The concept of federal student loans sounds like a great idea because we all want young Americans to be able to afford an education. This is the thinking that has propelled the various federal student loan initiatives of the last 40 years. These programs, such as Sallie Mae and the Pell Grant program, are well intentioned. However, one of the greatest mistakes we make as observers of government is evaluating the intentions of programs rather than investigating their track record. Sure, subsidized student loans sound like a great “investment” in education, but they have acted as an agitator rather than an aid in the struggle to pay for college.

According to statistics from the National Center for Education Statistics, the average cost of tuition for 4 year schools increased from $924 in 1976 to $19,991 in 2006. That is an increase of over 2,000%! This rise in tuition has occurred in spite of federal efforts to curtail expensive college costs. Ironically, the largest increase in tuition costs occurred after the Feds started subsidizing loans! We have reached the point now where acquiring a student loan from the government is easy. They made it that way because students, unproven borrowers, would have a hard time finding loans in the marketplace. However, now when everyone is granted a loan, colleges can price gauge. Since they are receiving guaranteed money, whether it is from the student or the government, they have no incentive to keep their prices low and competitive. Without federal loans, colleges would not be able to get away with staggering tuition costs; the market would boycott, forcing tuition to lower levels. There is a growing college tuition bubble that will soon pop, as the housing bubble did. Congress pressured banks to make risky loans to unqualified consumers through initiatives like the Community Reinvestment Act, and the Federal Reserve encouraged Predatory Banking with low interest rates. This incentivized consumers to live outside their means and purchase homes they could not otherwise afford. With everyone buying, housing prices skyrocketed and more people owned homes. However, it was only an illusion of wealth. The bubble popped, banks failed, and homes foreclosed. What happens if the college tuition bubble pops? Like we were told that anyone could own a home, we are now told anyone can go to college. Affirmative Action, social norms, and student loan programs pressure academically or financially unqualified students to attend college, take loans, and worry about the debt later. This bears a sobering resemblance to the Housing/Mortgage Crisis. Students owe the government $1 trillion dollars in unpaid student loans. The federal deficit last year was $1.5 trillion dollars. In the grand scheme of things, student loan debt accounts for two-thirds of our federal debt. That is a growing problem which needs to be addressed. If we don’t change course, the bubble will pop, and the state of education in America will resemble the state of the housing market today. Tuition will fall, but there will fewer students, fewer teachers, and a bleaker future for America.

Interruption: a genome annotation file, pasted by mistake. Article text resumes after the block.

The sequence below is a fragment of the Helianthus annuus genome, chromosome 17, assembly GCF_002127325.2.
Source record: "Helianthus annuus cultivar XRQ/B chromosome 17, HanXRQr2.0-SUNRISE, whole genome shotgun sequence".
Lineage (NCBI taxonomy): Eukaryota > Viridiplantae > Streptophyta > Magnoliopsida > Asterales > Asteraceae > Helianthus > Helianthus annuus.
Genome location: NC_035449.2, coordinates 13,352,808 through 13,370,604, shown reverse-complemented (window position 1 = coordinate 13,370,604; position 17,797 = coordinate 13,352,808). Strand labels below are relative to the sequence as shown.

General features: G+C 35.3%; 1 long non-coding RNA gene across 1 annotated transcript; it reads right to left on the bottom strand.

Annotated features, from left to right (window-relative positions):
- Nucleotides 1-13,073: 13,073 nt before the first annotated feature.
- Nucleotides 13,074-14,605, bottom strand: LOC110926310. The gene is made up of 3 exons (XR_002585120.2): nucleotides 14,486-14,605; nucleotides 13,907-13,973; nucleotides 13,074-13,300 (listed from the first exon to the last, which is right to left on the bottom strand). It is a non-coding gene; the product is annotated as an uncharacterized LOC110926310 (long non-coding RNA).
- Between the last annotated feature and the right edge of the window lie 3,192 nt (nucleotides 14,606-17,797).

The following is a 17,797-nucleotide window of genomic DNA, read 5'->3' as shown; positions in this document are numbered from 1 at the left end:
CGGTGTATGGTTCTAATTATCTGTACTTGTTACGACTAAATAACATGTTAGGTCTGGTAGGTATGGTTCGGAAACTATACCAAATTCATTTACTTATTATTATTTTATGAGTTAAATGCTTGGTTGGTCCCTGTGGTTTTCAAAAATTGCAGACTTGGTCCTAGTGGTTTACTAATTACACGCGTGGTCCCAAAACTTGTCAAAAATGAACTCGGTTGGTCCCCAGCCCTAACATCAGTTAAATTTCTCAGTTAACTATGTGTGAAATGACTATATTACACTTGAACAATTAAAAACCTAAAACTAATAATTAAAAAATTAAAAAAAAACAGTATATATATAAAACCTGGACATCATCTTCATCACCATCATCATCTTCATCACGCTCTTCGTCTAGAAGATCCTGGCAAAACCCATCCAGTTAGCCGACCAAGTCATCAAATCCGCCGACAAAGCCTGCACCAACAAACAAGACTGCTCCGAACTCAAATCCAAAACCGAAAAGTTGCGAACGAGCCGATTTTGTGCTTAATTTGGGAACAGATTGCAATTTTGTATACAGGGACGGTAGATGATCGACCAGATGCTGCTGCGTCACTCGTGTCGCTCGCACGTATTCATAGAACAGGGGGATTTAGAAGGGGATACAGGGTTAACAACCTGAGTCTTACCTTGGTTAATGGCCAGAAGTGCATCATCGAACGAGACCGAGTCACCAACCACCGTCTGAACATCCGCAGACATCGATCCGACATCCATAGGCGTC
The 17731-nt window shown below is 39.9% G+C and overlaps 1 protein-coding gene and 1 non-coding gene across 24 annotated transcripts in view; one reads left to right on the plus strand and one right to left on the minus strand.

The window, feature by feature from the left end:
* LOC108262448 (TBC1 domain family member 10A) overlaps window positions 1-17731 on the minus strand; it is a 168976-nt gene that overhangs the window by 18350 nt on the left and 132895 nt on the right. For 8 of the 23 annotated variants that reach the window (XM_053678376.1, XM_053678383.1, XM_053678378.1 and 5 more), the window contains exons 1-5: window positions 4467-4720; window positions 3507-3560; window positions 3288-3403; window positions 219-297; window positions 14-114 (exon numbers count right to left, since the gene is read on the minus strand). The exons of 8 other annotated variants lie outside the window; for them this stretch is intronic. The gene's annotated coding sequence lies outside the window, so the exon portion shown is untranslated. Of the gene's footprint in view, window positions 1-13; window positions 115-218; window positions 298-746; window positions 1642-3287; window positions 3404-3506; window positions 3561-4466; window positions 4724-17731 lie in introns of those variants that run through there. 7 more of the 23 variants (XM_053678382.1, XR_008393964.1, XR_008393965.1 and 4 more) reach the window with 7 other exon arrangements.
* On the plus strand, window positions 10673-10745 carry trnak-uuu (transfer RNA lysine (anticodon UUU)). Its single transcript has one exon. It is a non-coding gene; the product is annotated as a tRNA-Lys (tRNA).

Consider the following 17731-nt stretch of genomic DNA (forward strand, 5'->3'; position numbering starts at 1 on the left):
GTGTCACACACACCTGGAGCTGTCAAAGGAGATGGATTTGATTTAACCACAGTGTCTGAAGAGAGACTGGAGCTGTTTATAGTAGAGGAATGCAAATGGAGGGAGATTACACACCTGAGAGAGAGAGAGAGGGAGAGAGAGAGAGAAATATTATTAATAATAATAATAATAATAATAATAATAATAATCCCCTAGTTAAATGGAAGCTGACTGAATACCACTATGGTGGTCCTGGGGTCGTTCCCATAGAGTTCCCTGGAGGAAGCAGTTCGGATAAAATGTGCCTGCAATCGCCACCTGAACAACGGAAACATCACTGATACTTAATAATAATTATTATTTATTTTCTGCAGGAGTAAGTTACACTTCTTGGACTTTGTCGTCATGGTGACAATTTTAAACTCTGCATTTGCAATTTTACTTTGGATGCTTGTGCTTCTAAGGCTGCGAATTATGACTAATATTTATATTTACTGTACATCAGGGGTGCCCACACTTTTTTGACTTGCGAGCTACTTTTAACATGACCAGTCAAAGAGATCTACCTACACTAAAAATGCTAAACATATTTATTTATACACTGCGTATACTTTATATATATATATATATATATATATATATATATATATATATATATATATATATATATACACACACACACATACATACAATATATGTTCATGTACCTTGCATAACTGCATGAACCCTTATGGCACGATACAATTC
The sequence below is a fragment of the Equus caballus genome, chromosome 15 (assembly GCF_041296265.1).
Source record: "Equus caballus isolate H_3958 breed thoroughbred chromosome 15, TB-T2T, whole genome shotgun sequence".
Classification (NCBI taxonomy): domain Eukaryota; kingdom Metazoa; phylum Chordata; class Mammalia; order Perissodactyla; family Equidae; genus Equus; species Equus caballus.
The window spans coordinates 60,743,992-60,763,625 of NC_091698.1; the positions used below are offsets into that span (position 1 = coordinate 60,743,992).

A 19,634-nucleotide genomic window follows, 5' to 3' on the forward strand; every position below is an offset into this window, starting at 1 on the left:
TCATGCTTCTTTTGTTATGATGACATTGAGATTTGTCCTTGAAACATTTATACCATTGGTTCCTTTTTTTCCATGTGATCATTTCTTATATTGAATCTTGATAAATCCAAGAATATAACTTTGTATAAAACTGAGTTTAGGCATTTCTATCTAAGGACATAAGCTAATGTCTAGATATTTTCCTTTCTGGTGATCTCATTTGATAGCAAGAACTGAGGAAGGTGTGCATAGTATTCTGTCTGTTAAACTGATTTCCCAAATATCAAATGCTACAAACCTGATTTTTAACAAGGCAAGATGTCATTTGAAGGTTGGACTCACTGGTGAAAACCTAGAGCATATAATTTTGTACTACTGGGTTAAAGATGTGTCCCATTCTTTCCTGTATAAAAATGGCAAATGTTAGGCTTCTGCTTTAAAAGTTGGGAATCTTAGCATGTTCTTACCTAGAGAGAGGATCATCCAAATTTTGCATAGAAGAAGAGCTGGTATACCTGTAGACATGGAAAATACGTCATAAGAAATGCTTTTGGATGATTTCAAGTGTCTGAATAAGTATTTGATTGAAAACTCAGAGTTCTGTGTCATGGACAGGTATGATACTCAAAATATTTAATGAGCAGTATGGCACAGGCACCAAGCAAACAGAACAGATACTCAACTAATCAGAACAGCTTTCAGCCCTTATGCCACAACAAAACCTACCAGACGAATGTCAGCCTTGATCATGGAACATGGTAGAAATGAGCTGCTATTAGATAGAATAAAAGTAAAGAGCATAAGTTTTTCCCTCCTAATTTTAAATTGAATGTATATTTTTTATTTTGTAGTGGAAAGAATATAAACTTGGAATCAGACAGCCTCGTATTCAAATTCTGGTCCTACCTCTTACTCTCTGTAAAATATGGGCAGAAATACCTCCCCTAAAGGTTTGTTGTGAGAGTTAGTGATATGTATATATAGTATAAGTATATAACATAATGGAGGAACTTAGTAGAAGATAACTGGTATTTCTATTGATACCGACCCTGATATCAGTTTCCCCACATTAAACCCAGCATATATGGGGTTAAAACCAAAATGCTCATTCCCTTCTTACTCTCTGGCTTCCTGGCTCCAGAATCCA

I want everyone to be able to afford college, but it is absurd to encourage people to take out loans that basically render them indentured students. Before the government started subsidizing student loans, it was possible to work your way through college and gradually finance it. Today, with the job market’s anemic state and the high price of tuition, that is impossible. In order to go to college, you need to take loans. This renders us as students saddled with debt. This debt delays life decisions and curtails real economic growth. In a free market, tuition costs would be substantially lower, a public debt burden non existent, and the ability to work through college viable. Sadly, anyone who seeks a change in the student loan system will be slammed by liberals as an enemy of education and the financially less fortunate. This opposition to reason is predictable, but the free market is the only thing that will financially empower students and relieve the public of their debts.

Colin Snell | Burlington College | @SnellColin